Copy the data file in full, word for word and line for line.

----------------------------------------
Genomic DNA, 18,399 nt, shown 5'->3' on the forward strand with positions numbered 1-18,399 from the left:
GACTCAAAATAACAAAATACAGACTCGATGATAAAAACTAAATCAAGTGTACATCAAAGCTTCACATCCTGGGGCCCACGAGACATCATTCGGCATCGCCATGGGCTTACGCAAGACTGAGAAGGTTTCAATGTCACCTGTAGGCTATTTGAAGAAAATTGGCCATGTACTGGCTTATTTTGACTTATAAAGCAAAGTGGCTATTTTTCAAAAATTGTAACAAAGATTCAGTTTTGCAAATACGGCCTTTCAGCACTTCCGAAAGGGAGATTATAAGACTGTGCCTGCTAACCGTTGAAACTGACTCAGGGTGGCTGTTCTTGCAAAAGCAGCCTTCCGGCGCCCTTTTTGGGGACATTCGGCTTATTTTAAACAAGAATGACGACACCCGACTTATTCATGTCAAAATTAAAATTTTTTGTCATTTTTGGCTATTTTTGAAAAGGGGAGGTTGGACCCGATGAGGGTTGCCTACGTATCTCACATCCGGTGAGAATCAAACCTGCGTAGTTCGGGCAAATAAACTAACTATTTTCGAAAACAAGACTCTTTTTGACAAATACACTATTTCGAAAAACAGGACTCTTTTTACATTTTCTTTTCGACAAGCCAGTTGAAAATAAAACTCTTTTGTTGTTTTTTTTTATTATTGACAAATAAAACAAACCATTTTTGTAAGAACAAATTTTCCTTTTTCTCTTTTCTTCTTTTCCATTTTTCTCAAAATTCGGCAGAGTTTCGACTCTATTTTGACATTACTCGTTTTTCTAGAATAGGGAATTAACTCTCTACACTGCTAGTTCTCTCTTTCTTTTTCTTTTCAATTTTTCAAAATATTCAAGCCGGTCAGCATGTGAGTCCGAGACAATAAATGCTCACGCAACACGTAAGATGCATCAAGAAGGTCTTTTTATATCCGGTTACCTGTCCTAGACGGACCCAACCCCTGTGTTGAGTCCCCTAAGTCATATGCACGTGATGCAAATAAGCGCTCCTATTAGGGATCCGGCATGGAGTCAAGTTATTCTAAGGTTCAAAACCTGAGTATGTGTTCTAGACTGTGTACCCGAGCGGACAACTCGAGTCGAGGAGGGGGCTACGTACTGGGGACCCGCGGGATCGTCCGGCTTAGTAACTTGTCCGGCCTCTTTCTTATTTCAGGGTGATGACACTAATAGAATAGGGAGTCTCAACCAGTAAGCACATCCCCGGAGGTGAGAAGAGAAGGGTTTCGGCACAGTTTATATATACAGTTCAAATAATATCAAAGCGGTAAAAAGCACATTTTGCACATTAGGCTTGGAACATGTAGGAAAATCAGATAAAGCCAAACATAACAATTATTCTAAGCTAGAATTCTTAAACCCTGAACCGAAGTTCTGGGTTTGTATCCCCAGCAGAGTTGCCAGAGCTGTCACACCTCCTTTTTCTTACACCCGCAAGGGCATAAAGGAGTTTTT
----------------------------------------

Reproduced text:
Genomic DNA, 18,399 nt, shown 5'->3' on the forward strand with positions numbered 1-18,399 from the left:
GACTCAAAATAACAAAATACAGACTCGATGATAAAAACTAAATCAAGTGTACATCAAAGCTTCACATCCTGGGGCCCACGAGACATCATTCGGCATCGCCATGGGCTTACGCAAGACTGAGAAGGTTTCAATGTCACCTGTAGGCTATTTGAAGAAAATTGGCCATGTACTGGCTTATTTTGACTTATAAAGCAAAGTGGCTATTTTTCAAAAATTGTAACAAAGATTCAGTTTTGCAAATACGGCCTTTCAGCACTTCCGAAAGGGAGATTATAAGACTGTGCCTGCTAACCGTTGAAACTGACTCAGGGTGGCTGTTCTTGCAAAAGCAGCCTTCCGGCGCCCTTTTTGGGGACATTCGGCTTATTTTAAACAAGAATGACGACACCCGACTTATTCATGTCAAAATTAAAATTTTTTGTCATTTTTGGCTATTTTTGAAAAGGGGAGGTTGGACCCGATGAGGGTTGCCTACGTATCTCACATCCGGTGAGAATCAAACCTGCGTAGTTCGGGCAAATAAACTAACTATTTTCGAAAACAAGACTCTTTTTGACAAATACACTATTTCGAAAAACAGGACTCTTTTTACATTTTCTTTTCGACAAGCCAGTTGAAAATAAAACTCTTTTGTTGTTTTTTTTTATTATTGACAAATAAAACAAACCATTTTTGTAAGAACAAATTTTCCTTTTTCTCTTTTCTTCTTTTCCATTTTTCTCAAAATTCGGCAGAGTTTCGACTCTATTTTGACATTACTCGTTTTTCTAGAATAGGGAATTAACTCTCTACACTGCTAGTTCTCTCTTTCTTTTTCTTTTCAATTTTTCAAAATATTCAAGCCGGTCAGCATGTGAGTCCGAGACAATAAATGCTCACGCAACACGTAAGATGCATCAAGAAGGTCTTTTTATATCCGGTTACCTGTCCTAGACGGACCCAACCCCTGTGTTGAGTCCCCTAAGTCATATGCACGTGATGCAAATAAGCGCTCCTATTAGGGATCCGGCATGGAGTCAAGTTATTCTAAGGTTCAAAACCTGAGTATGTGTTCTAGACTGTGTACCCGAGCGGACAACTCGAGTCGAGGAGGGGGCTACGTACTGGGGACCCGCGGGATCGTCCGGCTTAGTAACTTGTCCGGCCTCTTTCTTATTTCAGGGTGATGACACTAATAGAATAGGGAGTCTCAACCAGTAAGCACATCCCCGGAGGTGAGAAGAGAAGGGTTTCGGCACAGTTTATATATACAGTTCAAATAATATCAAAGCGGTAAAAAGCACATTTTGCACATTAGGCTTGGAACATGTAGGAAAATCAGATAAAGCCAAACATAACAATTATTCTAAGCTAGAATTCTTAAACCCTGAACCGAAGTTCTGGGTTTGTATCCCCAGCAGAGTTGCCAGAGCTGTCACACCTCCTTTTTCTTACACCCGCAAGGGCATAAAGGAGTTTTT